Obamacare’s complexity is really driven by the complexity of our present health care system—and the preferences of the American people
In a fantastic piece Megan McArdle exhorted journalists, who need both expert knowledge and insider connections to do their job, to nonetheless represent their non-expert, outsider readers. Taking Grubergate as her ostensible peg, she listed various Affordable Care Act complexities that are meant to hide what’s really going on. For example, we have the Cadillac tax, rather than just limits on the tax subsidy to employer-provided insurance.
But McArdle goes wrong when she claims that deliberate attempts to obscure are the main drivers of Obamacare’s complexity:
“Obamacare was designed—as many laws now are—to exploit [ordinary people’s] lack of understanding. It is huge and complex for a reason, and that reason is that this complexity is an effective thicket in which to hide what you are doing.”
The desire to obscure, though real, is only responsible for a tiny share of Obamacare’s complexity. The dominant cause is the complexity of our pre-ACA health care system. The second main cause is giving Americans what they want from health care—like the lowest possible cost to government. That’s really the opposite of what McArdle claims.
During the debate over the ACA, before it was called Obamacare, Jonathan Cohn at The New Republic published a map of our health care system. He wanted to help readers sort the complexity of our present system from the complexity of potential legislation. As he said of the map, “it’s not a pretty picture.” To put Obamacare’s complexity in context, I suggest this exercise that I give my students: on the health care system map, draw what the ACA changes or adds. You’ll soon see how little Obamacare adds or disrupts to the existing complexity. Anything that interacts with such a complex “system”—phenomenon really—is itself inevitably complex.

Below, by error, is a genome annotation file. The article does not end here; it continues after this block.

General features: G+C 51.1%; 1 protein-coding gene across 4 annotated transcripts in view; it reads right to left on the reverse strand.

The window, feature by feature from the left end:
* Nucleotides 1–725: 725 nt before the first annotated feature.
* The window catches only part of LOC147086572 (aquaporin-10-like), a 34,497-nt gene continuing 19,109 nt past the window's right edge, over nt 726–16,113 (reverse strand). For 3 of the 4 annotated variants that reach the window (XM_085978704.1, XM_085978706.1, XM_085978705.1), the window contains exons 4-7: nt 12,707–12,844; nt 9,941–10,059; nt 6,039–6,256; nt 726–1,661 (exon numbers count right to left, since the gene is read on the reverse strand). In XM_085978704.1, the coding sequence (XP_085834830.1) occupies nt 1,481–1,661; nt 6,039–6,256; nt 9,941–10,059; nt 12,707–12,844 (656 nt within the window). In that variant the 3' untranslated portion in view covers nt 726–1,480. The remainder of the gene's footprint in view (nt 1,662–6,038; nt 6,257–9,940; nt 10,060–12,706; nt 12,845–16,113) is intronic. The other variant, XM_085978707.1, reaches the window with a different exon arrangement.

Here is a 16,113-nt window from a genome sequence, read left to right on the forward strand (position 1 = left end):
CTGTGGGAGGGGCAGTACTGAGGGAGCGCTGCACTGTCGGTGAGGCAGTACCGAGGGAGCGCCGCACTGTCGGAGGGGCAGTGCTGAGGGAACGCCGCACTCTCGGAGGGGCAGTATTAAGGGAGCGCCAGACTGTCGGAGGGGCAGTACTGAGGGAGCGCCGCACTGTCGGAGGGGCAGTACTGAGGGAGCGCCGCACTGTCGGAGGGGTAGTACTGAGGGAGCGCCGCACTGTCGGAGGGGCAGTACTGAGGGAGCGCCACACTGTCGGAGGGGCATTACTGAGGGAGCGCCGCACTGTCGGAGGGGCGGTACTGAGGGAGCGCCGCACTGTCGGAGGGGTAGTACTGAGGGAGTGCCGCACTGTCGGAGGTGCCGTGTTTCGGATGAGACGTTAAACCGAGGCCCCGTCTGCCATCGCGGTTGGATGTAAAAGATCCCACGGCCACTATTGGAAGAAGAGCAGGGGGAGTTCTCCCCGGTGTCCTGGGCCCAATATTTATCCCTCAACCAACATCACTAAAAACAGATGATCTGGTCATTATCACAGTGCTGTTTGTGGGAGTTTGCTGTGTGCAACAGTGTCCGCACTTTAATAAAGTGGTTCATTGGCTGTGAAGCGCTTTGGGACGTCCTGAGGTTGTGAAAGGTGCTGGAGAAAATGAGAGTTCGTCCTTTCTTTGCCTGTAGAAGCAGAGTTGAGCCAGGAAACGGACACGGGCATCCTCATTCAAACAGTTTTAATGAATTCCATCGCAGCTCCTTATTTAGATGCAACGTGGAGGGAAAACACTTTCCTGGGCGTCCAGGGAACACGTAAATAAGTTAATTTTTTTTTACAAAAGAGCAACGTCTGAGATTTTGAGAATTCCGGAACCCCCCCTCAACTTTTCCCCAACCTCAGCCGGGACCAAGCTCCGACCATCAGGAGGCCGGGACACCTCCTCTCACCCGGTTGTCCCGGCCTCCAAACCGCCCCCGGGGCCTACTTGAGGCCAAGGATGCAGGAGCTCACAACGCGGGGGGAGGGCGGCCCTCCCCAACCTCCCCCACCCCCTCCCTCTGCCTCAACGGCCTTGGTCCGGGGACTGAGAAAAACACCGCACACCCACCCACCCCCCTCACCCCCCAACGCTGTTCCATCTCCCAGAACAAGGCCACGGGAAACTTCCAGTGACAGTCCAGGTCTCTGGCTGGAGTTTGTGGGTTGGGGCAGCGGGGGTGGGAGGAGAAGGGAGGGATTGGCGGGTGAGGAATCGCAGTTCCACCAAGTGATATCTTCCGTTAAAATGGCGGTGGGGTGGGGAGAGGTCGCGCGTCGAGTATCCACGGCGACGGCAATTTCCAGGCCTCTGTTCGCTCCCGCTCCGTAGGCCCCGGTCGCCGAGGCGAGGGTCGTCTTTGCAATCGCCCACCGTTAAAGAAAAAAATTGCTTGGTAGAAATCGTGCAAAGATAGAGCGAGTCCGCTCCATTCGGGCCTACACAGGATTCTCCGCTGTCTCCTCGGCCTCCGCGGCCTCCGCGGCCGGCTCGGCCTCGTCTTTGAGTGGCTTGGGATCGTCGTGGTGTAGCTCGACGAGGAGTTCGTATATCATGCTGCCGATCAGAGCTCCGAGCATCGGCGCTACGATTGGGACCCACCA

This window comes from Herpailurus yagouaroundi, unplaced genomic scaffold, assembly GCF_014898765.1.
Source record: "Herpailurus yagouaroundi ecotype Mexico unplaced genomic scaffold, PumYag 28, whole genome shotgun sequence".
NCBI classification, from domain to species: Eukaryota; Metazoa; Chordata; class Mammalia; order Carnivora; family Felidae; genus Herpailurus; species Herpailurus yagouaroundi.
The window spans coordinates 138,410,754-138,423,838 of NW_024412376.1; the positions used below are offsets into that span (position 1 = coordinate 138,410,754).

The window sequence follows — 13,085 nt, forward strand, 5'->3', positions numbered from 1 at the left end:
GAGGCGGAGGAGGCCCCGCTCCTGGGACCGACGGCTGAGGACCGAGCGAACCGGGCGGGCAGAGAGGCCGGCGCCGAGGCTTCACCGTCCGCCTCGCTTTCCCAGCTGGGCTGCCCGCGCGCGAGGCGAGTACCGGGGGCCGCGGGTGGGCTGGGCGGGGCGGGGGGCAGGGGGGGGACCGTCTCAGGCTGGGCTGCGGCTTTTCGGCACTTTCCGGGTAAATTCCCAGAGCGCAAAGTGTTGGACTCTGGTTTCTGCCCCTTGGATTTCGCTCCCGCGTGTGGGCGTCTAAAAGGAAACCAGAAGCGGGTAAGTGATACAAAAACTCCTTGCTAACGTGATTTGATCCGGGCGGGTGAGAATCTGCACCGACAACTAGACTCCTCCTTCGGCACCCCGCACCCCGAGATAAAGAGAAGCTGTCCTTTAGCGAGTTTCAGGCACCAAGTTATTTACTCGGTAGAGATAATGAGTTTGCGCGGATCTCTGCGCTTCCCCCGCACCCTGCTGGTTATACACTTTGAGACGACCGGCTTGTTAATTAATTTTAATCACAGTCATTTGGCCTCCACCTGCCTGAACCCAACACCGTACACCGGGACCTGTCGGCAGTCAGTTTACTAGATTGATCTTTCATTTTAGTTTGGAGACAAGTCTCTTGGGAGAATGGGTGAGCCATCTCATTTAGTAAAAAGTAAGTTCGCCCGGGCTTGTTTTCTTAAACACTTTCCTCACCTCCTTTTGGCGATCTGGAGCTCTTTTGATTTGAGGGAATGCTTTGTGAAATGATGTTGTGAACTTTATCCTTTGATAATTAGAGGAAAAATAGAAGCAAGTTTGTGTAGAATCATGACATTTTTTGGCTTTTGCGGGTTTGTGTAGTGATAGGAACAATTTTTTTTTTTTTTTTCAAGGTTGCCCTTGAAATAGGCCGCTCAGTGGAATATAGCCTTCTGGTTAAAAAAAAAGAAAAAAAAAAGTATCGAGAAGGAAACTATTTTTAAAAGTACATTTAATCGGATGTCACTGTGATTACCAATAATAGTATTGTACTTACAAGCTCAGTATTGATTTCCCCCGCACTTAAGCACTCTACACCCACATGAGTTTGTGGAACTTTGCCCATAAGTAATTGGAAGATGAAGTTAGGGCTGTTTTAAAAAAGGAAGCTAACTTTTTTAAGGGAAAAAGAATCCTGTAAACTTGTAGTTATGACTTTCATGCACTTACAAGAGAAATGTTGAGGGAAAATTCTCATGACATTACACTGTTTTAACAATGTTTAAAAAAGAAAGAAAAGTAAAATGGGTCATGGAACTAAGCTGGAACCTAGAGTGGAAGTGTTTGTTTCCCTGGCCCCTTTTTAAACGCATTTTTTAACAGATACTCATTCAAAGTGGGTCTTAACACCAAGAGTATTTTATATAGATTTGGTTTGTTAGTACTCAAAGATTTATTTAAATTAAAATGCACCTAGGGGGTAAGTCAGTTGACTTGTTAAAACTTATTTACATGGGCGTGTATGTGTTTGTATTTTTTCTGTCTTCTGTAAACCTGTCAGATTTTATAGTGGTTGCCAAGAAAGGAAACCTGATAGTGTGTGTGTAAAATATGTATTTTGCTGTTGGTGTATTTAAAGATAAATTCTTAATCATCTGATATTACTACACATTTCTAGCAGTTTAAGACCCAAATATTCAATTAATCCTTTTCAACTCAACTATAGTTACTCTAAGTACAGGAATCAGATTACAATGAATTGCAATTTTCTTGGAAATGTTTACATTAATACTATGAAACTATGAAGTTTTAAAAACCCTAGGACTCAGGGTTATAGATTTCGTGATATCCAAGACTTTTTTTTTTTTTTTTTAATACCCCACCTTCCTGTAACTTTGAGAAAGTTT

The second main reason Obamacare is so complicated is the opposite of what McArdle suggests. Obamacare’s complexity comes from giving ordinary Americans what they say they want—limited government, no universal handouts, limited taxes, the private sector and choice. Sherry Glied, an Assistant Secretary in Health and Human Services from 2010 to 2012, speaking at an APPAM symposium earlier this month, described what implementing the law involved and why:
“The policy… was really designed to fit the budget envelope that was available… The entire legislation is structured to minimize crowd-out and stretch the fixed Federal dollars as far as you can. So what does that do?
It means you have incredibly complicated rules for who gets into the exchanges and what coverage they get. If your income is less than 400% of poverty, you need to be given choices on the website that depend on your income, whether you’re eligible for this program or not, whether you’re eligible for any other program, including employer sponsored insurance, what the benchmark second-lowest cost silver plan in your rating area is, and the premiums for you or your family, which depend on age, for all the other plans in your rating area.” (Link registration required; 11 minutes)